The Property Tax: The Road to Unequal Schools
Excerpt from: Teachers, Schools, and Society: A Brief Introduction to Education p. 230-231
The method of financing public schools . . . can be fairly described as chaotic and unjust.
(Supreme Court Justice Potter Stewart)
To someone from another country, the way the United States funds its schools must seem bizarre, and certainly unfair. Unlike many other nations, which use a centralized funding system, we have a very decentralized system. In fact, we have three levels of government—local, state, and federal—all raising and distributing funds. Currently, the local and state governments share the biggest burden of funding schools, with the federal government responsible for just 6 to 8 percent of the total. What a tangled web we weave when fifty states, fifteen thousand local governments, and one enormous federal government become involved in funding and managing 90,000 schools.
How did this financial hodgepodge begin? In colonial America. schools were the concern of local communities. Then, at the birth of our nation, the Constitution did not designate a federal role in education, effectively leaving it the responsibility of the states. "Local control" of schools became a well-established tradition, one that still holds sway today.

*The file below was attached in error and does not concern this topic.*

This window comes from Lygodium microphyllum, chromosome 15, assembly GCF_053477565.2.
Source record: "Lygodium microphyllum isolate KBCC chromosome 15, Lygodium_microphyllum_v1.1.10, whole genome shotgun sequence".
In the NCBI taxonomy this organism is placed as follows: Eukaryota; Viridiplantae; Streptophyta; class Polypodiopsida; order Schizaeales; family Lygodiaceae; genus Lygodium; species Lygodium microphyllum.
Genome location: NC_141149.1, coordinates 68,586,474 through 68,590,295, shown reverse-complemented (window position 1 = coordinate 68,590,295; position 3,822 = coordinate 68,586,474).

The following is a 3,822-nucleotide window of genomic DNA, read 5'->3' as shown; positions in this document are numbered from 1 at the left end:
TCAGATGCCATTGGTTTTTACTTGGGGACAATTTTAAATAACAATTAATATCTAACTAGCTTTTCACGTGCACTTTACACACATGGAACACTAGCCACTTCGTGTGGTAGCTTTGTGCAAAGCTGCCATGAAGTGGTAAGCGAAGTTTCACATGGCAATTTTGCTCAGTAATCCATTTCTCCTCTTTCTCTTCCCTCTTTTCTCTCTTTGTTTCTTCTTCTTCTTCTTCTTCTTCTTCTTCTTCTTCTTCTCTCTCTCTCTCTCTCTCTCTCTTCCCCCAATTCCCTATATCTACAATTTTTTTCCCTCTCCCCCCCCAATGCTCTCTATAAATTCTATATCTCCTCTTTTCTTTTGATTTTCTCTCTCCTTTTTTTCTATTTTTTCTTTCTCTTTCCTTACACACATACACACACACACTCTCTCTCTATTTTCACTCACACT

In the agrarian society of colonial times, wealth was measured by the size of people's farms. So to raise money for schools, colonial towns and districts assessed a property tax. Although today only 2 percent of Americans still work the land, the property tax continues to be the major source of school revenue. Today's property taxes are levied on real estate (homes and businesses) and sometimes personal property (cars and boats). Whether a school district will find itself rich in resources, or scrambling to make ends meet, depends largely on the wealth of the community being taxed. Not surprisingly, a tax on a Beverly Hills mansion raises many more thousands of dollars than a tax on a house in South Central Los Angeles. Communities blessed with valuable real estate can easily raise funds for their schools. Impoverished communities are not so fortunate. Urban areas struggle the most, suffering not only from lower property values, but also the need to use those limited resources to fund more police officers, hospitals, subways, and other services than their suburban counterparts, a phenomenon known as municipal overburden.
Reprinted with the permission of McGraw-Hill Companies.
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